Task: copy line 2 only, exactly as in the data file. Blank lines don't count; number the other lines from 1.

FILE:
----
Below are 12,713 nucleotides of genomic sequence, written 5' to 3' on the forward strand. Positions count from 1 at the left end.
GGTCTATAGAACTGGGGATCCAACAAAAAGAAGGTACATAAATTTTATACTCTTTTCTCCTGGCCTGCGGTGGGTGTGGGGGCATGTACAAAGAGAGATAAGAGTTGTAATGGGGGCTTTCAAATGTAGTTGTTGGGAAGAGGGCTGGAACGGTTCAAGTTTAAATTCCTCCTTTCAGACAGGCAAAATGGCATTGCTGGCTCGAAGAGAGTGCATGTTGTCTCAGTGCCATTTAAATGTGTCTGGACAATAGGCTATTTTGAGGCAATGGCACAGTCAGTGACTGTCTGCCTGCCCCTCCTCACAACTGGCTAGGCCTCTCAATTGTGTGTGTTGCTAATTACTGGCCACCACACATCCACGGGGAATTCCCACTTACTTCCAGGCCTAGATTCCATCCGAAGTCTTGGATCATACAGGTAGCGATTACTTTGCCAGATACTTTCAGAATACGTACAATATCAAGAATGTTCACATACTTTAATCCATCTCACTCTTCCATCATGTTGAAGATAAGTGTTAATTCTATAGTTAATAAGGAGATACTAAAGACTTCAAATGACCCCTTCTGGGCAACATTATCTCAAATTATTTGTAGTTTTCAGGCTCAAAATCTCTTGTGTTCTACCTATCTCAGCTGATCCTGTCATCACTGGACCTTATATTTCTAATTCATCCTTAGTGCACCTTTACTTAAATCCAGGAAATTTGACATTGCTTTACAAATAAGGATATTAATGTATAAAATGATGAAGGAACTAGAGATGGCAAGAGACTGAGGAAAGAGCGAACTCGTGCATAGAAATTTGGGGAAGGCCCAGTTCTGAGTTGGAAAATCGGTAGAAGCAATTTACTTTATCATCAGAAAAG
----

GGTCTATAGAACTGGGGATCCAACAAAAAGAAGGTACATAAATTTTATACTCTTTTCTCCTGGCCTGCGGTGGGTGTGGGGGCATGTACAAAGAGAGATAAGAGTTGTAATGGGGGCTTTCAAATGTAGTTGTTGGGAAGAGGGCTGGAACGGTTCAAGTTTAAATTCCTCCTTTCAGACAGGCAAAATGGCATTGCTGGCTCGAAGAGAGTGCATGTTGTCTCAGTGCCATTTAAATGTGTCTGGACAATAGGCTATTTTGAGGCAATGGCACAGTCAGTGACTGTCTGCCTGCCCCTCCTCACAACTGGCTAGGCCTCTCAATTGTGTGTGTTGCTAATTACTGGCCACCACACATCCACGGGGAATTCCCACTTACTTCCAGGCCTAGATTCCATCCGAAGTCTTGGATCATACAGGTAGCGATTACTTTGCCAGATACTTTCAGAATACGTACAATATCAAGAATGTTCACATACTTTAATCCATCTCACTCTTCCATCATGTTGAAGATAAGTGTTAATTCTATAGTTAATAAGGAGATACTAAAGACTTCAAATGACCCCTTCTGGGCAACATTATCTCAAATTATTTGTAGTTTTCAGGCTCAAAATCTCTTGTGTTCTACCTATCTCAGCTGATCCTGTCATCACTGGACCTTATATTTCTAATTCATCCTTAGTGCACCTTTACTTAAATCCAGGAAATTTGACATTGCTTTACAAATAAGGATATTAATGTATAAAATGATGAAGGAACTAGAGATGGCAAGAGACTGAGGAAAGAGCGAACTCGTGCATAGAAATTTGGGGAAGGCCCAGTTCTGAGTTGGAAAATCGGTAGAAGCAATTTACTTTATCATCAGAAAAG